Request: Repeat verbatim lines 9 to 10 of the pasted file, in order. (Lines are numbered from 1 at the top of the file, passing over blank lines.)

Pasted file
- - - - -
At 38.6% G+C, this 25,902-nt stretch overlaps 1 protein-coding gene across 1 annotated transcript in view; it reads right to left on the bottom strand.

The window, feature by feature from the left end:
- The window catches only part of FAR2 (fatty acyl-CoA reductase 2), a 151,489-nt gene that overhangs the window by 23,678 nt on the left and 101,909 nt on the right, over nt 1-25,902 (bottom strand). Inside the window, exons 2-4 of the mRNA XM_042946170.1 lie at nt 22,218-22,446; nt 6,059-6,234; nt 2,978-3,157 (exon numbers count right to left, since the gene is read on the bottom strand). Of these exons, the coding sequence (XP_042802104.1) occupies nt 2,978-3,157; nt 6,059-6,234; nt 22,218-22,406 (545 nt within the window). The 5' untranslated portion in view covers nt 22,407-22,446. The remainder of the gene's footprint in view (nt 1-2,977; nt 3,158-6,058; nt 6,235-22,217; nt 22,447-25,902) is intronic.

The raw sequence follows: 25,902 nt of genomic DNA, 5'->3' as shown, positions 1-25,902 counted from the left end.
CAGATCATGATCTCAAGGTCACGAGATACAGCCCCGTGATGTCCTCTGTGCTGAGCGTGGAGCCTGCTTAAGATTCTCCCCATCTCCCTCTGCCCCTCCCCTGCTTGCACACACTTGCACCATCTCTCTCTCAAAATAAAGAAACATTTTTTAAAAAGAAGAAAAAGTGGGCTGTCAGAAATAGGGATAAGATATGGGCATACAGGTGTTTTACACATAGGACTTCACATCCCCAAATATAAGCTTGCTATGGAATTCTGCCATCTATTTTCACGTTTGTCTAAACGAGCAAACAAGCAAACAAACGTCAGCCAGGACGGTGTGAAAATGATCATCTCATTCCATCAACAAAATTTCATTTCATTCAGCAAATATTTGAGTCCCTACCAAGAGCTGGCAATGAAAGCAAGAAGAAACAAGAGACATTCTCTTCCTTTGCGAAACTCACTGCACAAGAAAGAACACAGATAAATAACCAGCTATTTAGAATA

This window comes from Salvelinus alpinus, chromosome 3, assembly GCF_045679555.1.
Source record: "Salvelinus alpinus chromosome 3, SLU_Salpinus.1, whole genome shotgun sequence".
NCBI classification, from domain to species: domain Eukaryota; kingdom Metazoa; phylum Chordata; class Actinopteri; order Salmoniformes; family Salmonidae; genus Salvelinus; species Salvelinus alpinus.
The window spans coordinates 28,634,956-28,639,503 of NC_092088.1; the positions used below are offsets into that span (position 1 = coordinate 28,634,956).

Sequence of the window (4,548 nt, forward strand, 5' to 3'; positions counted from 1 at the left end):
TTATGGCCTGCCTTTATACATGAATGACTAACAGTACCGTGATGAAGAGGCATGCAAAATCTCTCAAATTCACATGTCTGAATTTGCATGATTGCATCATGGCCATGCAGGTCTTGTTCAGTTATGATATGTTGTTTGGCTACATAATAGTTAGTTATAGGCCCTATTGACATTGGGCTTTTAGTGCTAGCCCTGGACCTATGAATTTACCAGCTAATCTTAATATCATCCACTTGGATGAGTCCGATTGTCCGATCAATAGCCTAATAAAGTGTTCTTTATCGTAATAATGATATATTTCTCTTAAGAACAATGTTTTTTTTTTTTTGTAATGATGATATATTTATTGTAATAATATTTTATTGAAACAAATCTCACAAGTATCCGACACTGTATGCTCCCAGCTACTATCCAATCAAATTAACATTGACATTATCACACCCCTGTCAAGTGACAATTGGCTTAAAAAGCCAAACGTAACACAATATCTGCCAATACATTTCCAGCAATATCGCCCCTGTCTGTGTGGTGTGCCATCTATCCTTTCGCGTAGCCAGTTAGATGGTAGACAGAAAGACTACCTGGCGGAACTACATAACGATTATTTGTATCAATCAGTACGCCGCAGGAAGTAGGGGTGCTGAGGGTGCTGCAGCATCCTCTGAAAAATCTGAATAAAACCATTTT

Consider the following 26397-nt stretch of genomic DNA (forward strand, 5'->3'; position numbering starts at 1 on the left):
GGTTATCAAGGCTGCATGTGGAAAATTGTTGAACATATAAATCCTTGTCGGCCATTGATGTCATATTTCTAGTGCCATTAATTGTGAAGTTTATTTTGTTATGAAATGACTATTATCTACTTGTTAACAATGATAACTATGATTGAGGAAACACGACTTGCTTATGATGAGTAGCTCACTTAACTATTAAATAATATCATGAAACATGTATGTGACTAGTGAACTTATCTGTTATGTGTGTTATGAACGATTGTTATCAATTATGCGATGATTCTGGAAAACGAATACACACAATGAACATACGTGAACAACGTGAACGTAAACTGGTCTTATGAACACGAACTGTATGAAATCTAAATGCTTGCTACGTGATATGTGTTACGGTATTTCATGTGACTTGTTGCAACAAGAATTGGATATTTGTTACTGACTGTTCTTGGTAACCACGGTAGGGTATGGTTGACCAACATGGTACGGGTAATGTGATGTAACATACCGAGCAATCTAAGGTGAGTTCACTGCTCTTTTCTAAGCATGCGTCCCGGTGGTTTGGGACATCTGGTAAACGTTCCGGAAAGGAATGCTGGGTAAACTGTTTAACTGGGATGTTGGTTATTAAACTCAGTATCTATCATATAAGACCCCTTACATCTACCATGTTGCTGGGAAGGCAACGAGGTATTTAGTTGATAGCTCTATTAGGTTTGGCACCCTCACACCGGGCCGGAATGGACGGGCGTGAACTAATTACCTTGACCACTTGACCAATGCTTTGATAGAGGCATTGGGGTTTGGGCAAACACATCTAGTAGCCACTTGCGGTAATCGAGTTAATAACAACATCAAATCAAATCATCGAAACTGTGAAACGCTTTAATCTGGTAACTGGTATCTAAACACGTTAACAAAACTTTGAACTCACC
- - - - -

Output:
The window spans coordinates 28,634,956-28,639,503 of NC_092088.1; the positions used below are offsets into that span (position 1 = coordinate 28,634,956).

Sequence of the window (4,548 nt, forward strand, 5' to 3'; positions counted from 1 at the left end):